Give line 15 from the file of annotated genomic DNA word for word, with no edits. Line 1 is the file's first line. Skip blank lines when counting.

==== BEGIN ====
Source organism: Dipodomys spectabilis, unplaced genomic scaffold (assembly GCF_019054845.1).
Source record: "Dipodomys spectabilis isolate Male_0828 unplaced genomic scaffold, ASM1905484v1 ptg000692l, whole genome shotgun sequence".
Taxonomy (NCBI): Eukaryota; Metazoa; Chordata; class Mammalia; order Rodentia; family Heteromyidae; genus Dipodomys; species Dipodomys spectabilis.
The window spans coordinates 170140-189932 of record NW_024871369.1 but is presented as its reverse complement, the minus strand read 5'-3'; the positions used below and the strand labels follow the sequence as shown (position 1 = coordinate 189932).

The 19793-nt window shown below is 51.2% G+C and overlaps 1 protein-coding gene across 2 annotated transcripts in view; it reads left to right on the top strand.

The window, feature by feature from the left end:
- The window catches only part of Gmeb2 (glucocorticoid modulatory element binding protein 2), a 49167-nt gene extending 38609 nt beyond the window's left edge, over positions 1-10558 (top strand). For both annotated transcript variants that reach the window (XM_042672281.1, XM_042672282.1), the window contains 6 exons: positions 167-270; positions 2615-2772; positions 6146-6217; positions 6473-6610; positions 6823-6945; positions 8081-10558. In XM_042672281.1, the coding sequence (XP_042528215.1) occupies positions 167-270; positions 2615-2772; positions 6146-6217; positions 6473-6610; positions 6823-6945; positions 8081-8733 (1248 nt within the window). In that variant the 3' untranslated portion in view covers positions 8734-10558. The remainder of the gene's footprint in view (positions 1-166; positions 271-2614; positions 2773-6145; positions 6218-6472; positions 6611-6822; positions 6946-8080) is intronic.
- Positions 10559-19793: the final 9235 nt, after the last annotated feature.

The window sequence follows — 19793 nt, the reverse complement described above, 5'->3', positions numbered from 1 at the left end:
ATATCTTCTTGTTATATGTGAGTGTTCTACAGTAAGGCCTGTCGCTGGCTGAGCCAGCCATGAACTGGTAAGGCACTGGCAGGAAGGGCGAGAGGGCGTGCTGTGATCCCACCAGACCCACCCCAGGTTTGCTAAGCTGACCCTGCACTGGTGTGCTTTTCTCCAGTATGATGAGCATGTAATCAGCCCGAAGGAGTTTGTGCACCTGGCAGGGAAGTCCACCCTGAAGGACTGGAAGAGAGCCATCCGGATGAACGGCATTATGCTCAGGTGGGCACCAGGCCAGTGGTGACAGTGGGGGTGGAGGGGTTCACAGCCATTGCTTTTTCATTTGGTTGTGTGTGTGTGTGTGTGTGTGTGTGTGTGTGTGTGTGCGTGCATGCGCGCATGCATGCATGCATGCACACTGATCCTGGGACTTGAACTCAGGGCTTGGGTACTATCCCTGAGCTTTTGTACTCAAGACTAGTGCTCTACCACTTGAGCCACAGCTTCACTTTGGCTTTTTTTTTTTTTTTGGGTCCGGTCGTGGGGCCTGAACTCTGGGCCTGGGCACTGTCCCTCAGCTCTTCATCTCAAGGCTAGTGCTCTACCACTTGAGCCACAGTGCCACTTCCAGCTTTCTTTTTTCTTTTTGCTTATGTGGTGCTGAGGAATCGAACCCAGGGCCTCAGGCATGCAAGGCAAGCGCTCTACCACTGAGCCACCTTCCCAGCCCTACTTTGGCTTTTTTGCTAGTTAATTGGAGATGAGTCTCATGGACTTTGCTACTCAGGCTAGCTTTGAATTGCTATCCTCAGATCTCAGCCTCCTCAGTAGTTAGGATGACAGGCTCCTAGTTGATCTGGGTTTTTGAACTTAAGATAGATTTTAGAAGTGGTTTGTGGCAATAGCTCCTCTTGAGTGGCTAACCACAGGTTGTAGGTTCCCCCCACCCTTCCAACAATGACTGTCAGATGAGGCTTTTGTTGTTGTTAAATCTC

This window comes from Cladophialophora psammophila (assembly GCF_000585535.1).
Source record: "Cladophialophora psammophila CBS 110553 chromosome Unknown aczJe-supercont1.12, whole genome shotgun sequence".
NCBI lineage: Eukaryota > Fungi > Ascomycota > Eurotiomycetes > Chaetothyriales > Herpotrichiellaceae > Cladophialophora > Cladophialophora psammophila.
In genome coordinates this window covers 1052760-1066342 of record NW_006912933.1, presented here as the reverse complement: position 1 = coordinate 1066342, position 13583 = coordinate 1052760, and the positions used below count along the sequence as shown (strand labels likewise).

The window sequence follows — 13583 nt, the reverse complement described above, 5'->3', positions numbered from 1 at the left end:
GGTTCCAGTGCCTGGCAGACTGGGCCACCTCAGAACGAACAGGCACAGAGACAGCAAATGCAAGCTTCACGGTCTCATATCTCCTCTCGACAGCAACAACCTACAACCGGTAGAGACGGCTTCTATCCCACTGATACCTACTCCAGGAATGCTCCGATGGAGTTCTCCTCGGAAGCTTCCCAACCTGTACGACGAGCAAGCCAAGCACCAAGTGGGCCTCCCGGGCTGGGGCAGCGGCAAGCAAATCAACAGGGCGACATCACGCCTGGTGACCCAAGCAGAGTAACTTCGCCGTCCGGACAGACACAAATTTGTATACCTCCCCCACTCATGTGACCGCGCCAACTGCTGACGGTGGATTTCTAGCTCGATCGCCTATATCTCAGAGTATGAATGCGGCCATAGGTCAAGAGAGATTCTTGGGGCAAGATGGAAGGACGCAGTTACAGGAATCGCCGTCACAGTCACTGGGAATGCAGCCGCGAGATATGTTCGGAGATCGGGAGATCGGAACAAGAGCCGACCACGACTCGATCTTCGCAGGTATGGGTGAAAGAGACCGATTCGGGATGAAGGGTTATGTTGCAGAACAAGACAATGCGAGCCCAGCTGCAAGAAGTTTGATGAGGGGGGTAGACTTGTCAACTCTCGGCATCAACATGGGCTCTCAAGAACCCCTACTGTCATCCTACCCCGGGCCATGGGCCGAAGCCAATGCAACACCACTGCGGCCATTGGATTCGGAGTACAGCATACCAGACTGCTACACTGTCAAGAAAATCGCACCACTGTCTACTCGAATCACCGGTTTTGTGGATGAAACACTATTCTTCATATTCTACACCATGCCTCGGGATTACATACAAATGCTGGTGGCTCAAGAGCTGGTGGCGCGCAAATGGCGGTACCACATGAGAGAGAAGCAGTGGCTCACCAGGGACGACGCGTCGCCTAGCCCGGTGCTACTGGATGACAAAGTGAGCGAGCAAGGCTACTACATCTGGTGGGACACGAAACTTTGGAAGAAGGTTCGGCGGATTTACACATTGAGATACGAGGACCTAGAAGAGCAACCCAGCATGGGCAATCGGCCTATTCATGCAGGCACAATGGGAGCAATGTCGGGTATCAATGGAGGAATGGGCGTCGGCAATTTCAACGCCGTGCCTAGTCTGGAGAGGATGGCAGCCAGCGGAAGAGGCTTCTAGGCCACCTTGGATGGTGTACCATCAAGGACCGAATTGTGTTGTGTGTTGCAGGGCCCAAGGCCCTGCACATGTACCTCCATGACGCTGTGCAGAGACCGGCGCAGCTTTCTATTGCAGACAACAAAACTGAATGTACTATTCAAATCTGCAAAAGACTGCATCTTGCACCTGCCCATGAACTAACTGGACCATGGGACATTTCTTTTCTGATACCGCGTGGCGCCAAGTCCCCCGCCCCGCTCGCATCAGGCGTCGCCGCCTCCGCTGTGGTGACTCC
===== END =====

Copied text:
The window sequence follows — 13583 nt, the reverse complement described above, 5'->3', positions numbered from 1 at the left end: